Fragments of this fresco (painted plaster) were discovered in the East Wing of the Palace of Knossos in the Courtyard of the Stone Spout during the excavations conducted by Arthur Evans between 1900 and 1904. It is 78.2 cm (30.8 inches) high and 104.5 cm (41.1 inches) wide. It is dated from the Middle Minoan (MM) III through to the Late Minoan IB period or perhaps later. It depicts what is thought to be a male acrobat vaulting over the back of an agressive charging bull accompanied by two female attendants positioned at the front and back of the bull. The attendant in front of the bull has its left horn in her grasp and the one at the rear appears to be preparing to catch the leaper at the end of his vault. The original reconstructed fresco is on display at the Heraklion Archaeological Museum in Crete.


Back to Top



Minoan Antelope Fresco Art

"Original Reproduction"
Late Bronze Age (LBA)
Late Minoan I (LM I) Period
Late Cycladic I (LC I) Period
Painted sometime before ~1613 BC
Akrotiri, Thera (Santorini), Greece

This fresco was found during the excavations conducted by Spyridon Marinatos from 1967 to 1974 at Akrotiri on the southern coast of the ringed islands of Santorini (the Pompeii of the Aegean) which was covered by thick deposits of ash and pumice from the great Bronze Age eruption of the Santorini volcano that occurred between 1627 and 1600 BC. It was discovered on the west wall of room 1 in the Beta Building and is 2.0 meters (6.6 feet) wide and 2.75 meters (9.0 feet) high. This exquisite fresco is on display at the National Archaeological Museum in Athens.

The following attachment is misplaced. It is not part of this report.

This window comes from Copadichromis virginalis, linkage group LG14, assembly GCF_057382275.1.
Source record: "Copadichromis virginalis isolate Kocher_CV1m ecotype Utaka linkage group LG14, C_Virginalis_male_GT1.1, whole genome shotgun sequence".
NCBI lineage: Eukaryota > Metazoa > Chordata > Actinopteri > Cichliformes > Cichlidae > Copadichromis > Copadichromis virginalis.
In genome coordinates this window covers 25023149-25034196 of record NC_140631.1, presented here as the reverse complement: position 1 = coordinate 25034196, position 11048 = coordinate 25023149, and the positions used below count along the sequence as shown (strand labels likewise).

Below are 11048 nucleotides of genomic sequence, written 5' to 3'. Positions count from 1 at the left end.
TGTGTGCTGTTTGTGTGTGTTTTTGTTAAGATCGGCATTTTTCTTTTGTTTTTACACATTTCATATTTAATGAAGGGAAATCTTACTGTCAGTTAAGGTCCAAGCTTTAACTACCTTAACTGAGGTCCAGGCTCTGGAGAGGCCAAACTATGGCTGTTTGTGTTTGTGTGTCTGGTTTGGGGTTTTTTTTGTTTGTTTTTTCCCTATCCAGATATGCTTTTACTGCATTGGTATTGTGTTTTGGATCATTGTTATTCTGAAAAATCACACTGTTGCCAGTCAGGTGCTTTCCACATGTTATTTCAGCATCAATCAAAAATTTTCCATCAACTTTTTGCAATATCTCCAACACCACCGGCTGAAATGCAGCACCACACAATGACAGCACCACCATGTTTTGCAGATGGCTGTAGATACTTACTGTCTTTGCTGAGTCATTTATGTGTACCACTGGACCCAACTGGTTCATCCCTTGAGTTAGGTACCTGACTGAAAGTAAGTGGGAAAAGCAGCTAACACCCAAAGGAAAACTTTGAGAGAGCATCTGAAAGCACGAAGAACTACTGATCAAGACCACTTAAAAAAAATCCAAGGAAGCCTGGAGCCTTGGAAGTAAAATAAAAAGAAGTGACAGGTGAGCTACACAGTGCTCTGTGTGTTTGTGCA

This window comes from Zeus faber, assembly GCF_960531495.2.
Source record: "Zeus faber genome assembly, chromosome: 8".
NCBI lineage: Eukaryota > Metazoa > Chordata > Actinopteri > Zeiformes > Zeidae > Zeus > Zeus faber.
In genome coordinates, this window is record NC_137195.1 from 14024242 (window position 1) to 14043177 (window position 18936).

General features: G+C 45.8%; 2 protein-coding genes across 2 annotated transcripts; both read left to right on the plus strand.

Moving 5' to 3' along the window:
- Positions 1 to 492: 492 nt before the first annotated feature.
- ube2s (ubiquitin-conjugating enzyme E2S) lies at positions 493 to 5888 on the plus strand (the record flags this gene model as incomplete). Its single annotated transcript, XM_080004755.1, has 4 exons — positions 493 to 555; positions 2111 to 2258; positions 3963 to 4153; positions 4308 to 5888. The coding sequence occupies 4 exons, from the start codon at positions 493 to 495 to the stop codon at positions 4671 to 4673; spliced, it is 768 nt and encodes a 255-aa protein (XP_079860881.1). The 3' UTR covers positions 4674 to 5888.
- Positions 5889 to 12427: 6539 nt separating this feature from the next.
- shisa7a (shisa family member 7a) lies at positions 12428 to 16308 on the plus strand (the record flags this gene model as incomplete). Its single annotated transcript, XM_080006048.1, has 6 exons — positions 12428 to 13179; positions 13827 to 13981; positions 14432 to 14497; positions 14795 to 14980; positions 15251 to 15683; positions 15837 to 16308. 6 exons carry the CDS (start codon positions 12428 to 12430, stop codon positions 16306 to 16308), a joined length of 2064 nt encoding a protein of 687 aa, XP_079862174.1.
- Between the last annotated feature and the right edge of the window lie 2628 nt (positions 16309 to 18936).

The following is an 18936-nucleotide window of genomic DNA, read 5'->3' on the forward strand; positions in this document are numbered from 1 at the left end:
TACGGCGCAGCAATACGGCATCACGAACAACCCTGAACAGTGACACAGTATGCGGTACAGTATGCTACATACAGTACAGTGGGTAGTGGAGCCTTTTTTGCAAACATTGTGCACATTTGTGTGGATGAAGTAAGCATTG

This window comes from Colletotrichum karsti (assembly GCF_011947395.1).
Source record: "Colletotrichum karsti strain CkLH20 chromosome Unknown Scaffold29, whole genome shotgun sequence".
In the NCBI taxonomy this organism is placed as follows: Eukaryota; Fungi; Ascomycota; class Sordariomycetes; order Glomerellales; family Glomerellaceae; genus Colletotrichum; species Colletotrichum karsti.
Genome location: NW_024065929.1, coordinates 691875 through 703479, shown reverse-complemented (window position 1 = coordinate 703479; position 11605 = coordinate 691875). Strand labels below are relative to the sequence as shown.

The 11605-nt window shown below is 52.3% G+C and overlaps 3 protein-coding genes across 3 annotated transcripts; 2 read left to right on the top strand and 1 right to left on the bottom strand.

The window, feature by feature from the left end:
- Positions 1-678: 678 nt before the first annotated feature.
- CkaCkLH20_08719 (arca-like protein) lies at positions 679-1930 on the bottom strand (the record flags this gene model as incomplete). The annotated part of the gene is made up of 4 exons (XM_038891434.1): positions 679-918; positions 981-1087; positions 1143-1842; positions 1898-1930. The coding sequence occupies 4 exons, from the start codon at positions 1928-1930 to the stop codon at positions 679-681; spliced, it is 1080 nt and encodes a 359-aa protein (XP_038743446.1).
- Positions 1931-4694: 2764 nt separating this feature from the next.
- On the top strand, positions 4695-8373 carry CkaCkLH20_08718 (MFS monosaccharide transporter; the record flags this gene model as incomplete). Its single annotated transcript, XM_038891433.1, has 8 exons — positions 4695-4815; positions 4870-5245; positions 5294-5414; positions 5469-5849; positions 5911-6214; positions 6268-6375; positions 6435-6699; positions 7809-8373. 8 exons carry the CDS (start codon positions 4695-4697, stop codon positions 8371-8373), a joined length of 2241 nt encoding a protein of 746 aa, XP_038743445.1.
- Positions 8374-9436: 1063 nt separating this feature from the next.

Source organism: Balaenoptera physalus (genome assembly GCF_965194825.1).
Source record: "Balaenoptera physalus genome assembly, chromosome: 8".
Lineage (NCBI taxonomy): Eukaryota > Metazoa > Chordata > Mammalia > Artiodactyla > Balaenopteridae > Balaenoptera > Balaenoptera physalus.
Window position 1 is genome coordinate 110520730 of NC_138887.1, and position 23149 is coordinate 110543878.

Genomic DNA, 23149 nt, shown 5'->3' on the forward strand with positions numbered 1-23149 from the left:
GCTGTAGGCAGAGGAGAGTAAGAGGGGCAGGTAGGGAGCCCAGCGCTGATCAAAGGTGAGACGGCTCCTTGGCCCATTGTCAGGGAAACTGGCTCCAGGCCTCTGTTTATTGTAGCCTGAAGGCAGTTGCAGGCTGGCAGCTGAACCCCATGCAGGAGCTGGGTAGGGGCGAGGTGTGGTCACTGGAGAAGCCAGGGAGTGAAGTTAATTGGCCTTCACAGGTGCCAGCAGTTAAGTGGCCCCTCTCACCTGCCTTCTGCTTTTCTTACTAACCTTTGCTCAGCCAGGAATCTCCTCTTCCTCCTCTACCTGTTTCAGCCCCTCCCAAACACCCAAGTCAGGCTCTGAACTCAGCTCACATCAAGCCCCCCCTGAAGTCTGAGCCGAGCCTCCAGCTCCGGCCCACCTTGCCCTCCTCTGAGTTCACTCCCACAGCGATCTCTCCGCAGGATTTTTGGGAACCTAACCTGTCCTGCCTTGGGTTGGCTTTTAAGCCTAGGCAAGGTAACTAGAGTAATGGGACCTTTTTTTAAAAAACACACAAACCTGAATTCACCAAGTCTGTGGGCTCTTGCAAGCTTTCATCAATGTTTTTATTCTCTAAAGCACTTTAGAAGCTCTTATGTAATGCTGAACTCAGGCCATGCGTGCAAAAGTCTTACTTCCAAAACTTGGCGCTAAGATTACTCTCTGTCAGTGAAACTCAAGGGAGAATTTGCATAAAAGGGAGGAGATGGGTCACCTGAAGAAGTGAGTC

Back to Top



Minoan Dolphins Fresco Art

"Original Reproduction"
Late Bronze Age (LBA)
Late Minoan (LM) Period
Knossos, Crete, Greece

Pieces of this fresco were found in the East Wing's Residential Quarters of Knossos Palace in a room next to the Hall of the Double Axes which Arthur Evans named the Queen's Megaron. Other names associated with this section of the palace are the Queen's Apartment, the Queen's Hall, and the Dolphin Sanctuary. Evans thought of it as the Queen’s private reception room. Combining dolphins, fish and sea urchins it's one of Knossos’ most distinctive frescoes. It was restored by the artist Piet de Jong between 1922 and 1930. A replica of the fresco is displayed over the door on the north side of the room. The original reconstructed fresco is on display at the Heraklion Archaeological Museum in Crete.


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Minoan Miniature Frieze Admirals Flotilla Fresco Art
Ringed Islands of Thera Scene

"Original Reproduction"
Late Bronze Age (LBA)
Late Minoan I (LM I) Period
Late Cycladic I (LC I) Period
Painted sometime before ~1613 BC
Akrotiri, Thera (Santorini), Greece

This is a closeup view of a scene from the left side of the Miniature Frieze "Flotilla" Fresco. It depicts a detailed view of the ringed islands of Thera just before the great Bronze Age eruption of the Santorini marine volcano. It clearly shows an inner island ringed by water in the middle of the caldera with a palace complex or town dominating the scene.